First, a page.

West Indies cricketer Shannon Gabriel has revealed that he prompted a telling-off from England captain Joe Root by asking him: “Why are you smiling at me? Do you like boys?”
The bowler was rebuked by Root for the remarks, with the England player widely praised for telling him: “Don’t use it as an insult. There’s nothing wrong with being gay,” during Tuesday’s (February 12) test match.
Shannon Gabriel apologises for anti-gay remarks
In a statement released by former West Indies cricketer Daren Ganga on Wednesday (February 14), Gabriel offered “an unreserved apology” to his teammates and England players for the comments.
He wrote that he had assumed that kind of language was “sporting banter,” but has since learned his lesson.
“I know now that it was offensive and for that I am deeply sorry,” wrote Gabriel.
Shannon Gabriel, very interesting indeed🤔, does this warrant a 4 ODI or 2 Test suspension? @irbishi @sanjaymanjrekar @SteelyDan66 @nassercricket @Athersmike @alanwilkins22 @bhogleharsha @mmbangwa @windiescricket @ICC @englandcricket pic.twitter.com/vCFZeFyNme
— Daren Ganga (@DarenGanga) February 14, 2019
“The exchange occurred during a tense moment on the field,” he explained.
“The pressure was on and England’s captain Joe Root was looking at me intensely as I prepared to bowl, which may have been the usual psychological strategy with which all test cricketers are familiar.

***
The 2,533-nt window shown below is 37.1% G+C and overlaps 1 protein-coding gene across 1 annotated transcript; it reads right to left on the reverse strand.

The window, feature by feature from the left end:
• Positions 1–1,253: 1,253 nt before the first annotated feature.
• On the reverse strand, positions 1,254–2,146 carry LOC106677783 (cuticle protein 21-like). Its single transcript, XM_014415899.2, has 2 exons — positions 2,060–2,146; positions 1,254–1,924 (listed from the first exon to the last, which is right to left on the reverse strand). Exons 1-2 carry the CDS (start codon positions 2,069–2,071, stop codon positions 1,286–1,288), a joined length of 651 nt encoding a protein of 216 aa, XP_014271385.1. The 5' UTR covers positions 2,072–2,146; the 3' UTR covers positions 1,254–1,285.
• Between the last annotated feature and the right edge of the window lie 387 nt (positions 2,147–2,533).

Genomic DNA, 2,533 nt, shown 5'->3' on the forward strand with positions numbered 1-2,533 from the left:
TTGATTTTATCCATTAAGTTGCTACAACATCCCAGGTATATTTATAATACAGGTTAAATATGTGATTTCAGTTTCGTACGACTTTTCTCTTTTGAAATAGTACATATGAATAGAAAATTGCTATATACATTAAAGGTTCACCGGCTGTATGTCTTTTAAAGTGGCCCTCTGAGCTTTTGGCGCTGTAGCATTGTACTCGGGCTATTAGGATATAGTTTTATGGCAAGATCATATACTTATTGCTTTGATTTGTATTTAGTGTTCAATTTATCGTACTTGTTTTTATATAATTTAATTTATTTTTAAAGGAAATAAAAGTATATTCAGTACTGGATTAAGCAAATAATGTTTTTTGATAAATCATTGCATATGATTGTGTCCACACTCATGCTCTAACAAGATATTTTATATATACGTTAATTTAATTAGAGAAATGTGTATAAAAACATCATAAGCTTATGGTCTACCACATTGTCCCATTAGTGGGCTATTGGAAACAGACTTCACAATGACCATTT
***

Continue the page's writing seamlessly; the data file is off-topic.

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“I recognise now that I was attempting to break through my own tension when I said to Joe Root: ‘Why are you smiling at me? Do you like boys?'”
After Root’s reprimand, which was picked up by on-pitch microphones, the West Indies bowler said he responded: “I have no issues with that, but you should stop smiling at me.”
Gabriel added: “Joe Root and I have since spoken and I am comforted by the fact that there are no hard feelings between us. I think it is fair to say that neither of us ever expected the issue to escalate to the point that it has.
“Nonetheless, I embrace this as a learning experience and as an opportunity for myself and all athletes to recognise the need for sensitivity and respect in their interactions with all.”
The teams were playing in Saint Lucia, where anyone found guilty of having gay sex can face up to 10 years in prison.
Joe Root said he told Shannon Gabriel off as it was “right”
The England star added: “I stand by what I did. I just did what I thought was right. It felt appropriate to act how I did.”
Root was commended for his on-field remarks by Stonewall‘s director of sport Kirsty Clarke, who told PinkNews: “Tackling offensive language is a crucial part of helping LGBT people feel welcome in sport.
“Language is really influential and it’s great Joe Root stepped up to challenge abusive comments.”